Abstract 11575: A Meta-analysis of Aortic Root Size in Athletes
Background: Exercise training induces cardiac remodeling and increases cardiac dimensions in athletes. The aorta is also exposed to hemodynamic stress during exercise, but whether or not the aorta is larger in athletes is not clear. We performed a systematic literature review and meta-analysis to examine if athletes demonstrate increased aortic root dimensions when compared to non-athlete controls.
Methods: We searched MEDLINE and EMBASE from inception through April 2012 for English-language studies reporting the aortic root size in athletes. Additional references were obtained from bibliographies of identified articles. Two investigators independently extracted athlete and study characteristics. A multivariate linear mixed model was used to conduct meta-regression analyses.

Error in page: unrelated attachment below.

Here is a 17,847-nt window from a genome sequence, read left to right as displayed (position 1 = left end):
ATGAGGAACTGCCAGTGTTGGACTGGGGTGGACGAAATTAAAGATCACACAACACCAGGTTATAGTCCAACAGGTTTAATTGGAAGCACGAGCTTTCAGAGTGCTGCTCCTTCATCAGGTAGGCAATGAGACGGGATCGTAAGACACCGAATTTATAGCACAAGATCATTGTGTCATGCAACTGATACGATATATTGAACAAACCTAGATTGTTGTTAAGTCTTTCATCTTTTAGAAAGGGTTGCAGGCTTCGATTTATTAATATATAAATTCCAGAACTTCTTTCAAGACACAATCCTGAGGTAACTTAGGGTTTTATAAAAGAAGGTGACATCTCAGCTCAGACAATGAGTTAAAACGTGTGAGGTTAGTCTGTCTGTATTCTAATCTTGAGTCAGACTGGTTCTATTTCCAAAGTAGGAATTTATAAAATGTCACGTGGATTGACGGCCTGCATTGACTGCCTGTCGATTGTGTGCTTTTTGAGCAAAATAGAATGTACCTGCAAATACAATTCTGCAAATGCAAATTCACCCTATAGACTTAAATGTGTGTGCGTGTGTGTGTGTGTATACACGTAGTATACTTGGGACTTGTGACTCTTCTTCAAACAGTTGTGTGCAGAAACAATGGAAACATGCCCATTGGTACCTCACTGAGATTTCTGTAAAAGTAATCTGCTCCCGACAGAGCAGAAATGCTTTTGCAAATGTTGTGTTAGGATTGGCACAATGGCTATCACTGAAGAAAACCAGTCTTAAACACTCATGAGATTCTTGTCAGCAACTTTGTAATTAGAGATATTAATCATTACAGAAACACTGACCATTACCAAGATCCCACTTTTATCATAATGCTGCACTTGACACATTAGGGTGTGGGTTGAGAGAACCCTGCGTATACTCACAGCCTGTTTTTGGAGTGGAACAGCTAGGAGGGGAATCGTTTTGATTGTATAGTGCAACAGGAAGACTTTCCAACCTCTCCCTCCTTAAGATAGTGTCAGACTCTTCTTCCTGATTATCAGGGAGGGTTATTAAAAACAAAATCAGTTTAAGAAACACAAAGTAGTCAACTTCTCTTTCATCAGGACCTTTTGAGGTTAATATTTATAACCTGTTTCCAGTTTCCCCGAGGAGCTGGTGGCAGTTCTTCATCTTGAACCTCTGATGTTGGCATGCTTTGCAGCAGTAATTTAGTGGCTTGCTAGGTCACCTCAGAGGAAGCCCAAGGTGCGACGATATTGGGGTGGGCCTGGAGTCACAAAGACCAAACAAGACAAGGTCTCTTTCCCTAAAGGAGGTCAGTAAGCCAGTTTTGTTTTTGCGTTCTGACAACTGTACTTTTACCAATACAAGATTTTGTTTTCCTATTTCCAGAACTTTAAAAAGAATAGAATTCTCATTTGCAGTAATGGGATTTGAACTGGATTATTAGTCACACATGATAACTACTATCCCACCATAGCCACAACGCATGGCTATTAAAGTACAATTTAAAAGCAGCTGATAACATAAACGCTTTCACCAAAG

Results: We identified 71 studies reporting aortic root dimensions in 8541 athletes and 1878 controls. Athletes were directly compared to controls in 49 studies. The pooled athletic cohort included 3294 endurance-trained athletes, 668 strength-trained athletes, 402 combined endurance- and strength-trained athletes and 3737 athletes, in whom pure classification was not possible. Upon meta-regression, the weighted mean aortic root diameter in athletes overall was 1.87 mm larger than in the non-athletic controls (p < 0.001). Subgroup analysis demonstrated that aortic root diameter in endurance-trained athletes was 2.49 mm larger than controls (p < 0.0001), but the difference in aortic root size between strength-trained athletes and controls was only 1.19 mm and not statistically significant (p = 0.15).
Conclusion: Endurance exercise training is associated with small, but significant increases in aortic diameter, whereas strength training is not associated with significant changes in aortic diameter. Marked enlargement of the aorta in athletes should not be attributed to athletic activity.
- © 2012 by American Heart Association, Inc.